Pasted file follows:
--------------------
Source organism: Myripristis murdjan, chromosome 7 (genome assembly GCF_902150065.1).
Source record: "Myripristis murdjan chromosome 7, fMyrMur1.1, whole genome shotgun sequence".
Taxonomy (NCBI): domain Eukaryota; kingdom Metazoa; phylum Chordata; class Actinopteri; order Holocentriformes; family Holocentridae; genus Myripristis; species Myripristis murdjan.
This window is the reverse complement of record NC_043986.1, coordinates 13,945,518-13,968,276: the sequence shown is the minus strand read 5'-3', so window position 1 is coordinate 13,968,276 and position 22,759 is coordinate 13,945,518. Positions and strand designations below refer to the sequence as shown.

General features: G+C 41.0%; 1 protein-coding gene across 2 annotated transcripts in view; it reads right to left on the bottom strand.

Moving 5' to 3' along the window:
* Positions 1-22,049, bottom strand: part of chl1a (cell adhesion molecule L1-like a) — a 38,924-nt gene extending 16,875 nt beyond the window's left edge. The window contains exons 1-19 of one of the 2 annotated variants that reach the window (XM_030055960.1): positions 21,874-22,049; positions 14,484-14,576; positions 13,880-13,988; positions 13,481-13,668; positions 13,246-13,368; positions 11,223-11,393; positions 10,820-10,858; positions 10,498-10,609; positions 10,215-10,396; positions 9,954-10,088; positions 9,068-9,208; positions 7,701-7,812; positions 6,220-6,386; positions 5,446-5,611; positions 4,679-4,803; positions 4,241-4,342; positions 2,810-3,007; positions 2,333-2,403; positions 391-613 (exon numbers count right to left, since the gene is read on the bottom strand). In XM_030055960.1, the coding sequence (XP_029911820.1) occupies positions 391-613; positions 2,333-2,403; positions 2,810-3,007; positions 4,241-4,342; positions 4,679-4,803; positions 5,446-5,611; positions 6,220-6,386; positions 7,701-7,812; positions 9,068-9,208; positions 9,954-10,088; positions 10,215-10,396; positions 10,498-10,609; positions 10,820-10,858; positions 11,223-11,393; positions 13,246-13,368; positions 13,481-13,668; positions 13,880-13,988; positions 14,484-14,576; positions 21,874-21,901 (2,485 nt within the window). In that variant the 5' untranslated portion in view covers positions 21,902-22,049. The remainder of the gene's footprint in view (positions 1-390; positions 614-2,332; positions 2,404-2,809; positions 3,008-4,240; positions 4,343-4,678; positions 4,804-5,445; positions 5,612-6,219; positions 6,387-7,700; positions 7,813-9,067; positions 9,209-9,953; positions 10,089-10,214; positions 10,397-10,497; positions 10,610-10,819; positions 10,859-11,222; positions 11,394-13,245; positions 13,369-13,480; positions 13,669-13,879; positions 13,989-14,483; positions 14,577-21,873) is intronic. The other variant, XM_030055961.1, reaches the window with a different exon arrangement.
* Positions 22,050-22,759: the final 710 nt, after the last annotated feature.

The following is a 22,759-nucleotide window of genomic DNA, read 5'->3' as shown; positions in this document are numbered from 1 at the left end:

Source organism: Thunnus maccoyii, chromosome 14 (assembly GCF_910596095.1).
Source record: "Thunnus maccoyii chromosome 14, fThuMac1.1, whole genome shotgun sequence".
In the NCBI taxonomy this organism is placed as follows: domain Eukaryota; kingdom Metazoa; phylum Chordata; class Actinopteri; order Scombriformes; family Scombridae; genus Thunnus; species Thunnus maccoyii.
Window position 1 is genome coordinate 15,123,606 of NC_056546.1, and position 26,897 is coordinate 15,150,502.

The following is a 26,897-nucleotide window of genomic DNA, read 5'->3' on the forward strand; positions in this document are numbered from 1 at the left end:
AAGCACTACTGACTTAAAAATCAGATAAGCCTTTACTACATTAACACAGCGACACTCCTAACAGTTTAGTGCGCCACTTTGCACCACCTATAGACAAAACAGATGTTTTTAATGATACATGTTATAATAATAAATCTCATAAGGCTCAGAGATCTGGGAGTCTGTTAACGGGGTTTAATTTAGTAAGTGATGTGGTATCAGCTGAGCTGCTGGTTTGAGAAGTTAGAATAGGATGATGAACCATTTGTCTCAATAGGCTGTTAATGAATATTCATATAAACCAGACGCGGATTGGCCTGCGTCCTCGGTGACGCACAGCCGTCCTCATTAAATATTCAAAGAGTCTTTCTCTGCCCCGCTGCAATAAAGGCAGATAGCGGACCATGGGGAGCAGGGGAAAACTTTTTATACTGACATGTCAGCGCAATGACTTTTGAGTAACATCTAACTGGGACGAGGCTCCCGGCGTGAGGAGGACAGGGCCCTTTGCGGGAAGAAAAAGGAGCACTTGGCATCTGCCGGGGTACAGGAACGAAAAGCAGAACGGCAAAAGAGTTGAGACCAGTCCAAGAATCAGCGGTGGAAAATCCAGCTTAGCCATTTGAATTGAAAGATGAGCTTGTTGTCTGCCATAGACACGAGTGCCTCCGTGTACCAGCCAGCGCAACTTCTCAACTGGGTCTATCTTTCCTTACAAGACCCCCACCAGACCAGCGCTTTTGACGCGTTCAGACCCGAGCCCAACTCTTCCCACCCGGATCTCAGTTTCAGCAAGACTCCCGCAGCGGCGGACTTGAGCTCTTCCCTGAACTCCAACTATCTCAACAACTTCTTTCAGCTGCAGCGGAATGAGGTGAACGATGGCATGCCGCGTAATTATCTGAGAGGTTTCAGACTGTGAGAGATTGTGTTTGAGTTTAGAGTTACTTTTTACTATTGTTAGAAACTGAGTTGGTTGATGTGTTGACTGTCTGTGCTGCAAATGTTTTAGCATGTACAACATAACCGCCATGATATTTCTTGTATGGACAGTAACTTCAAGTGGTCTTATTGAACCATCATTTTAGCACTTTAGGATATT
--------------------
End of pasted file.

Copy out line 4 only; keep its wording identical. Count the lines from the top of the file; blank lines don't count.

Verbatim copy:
This window is the reverse complement of record NC_043986.1, coordinates 13,945,518-13,968,276: the sequence shown is the minus strand read 5'-3', so window position 1 is coordinate 13,968,276 and position 22,759 is coordinate 13,945,518. Positions and strand designations below refer to the sequence as shown.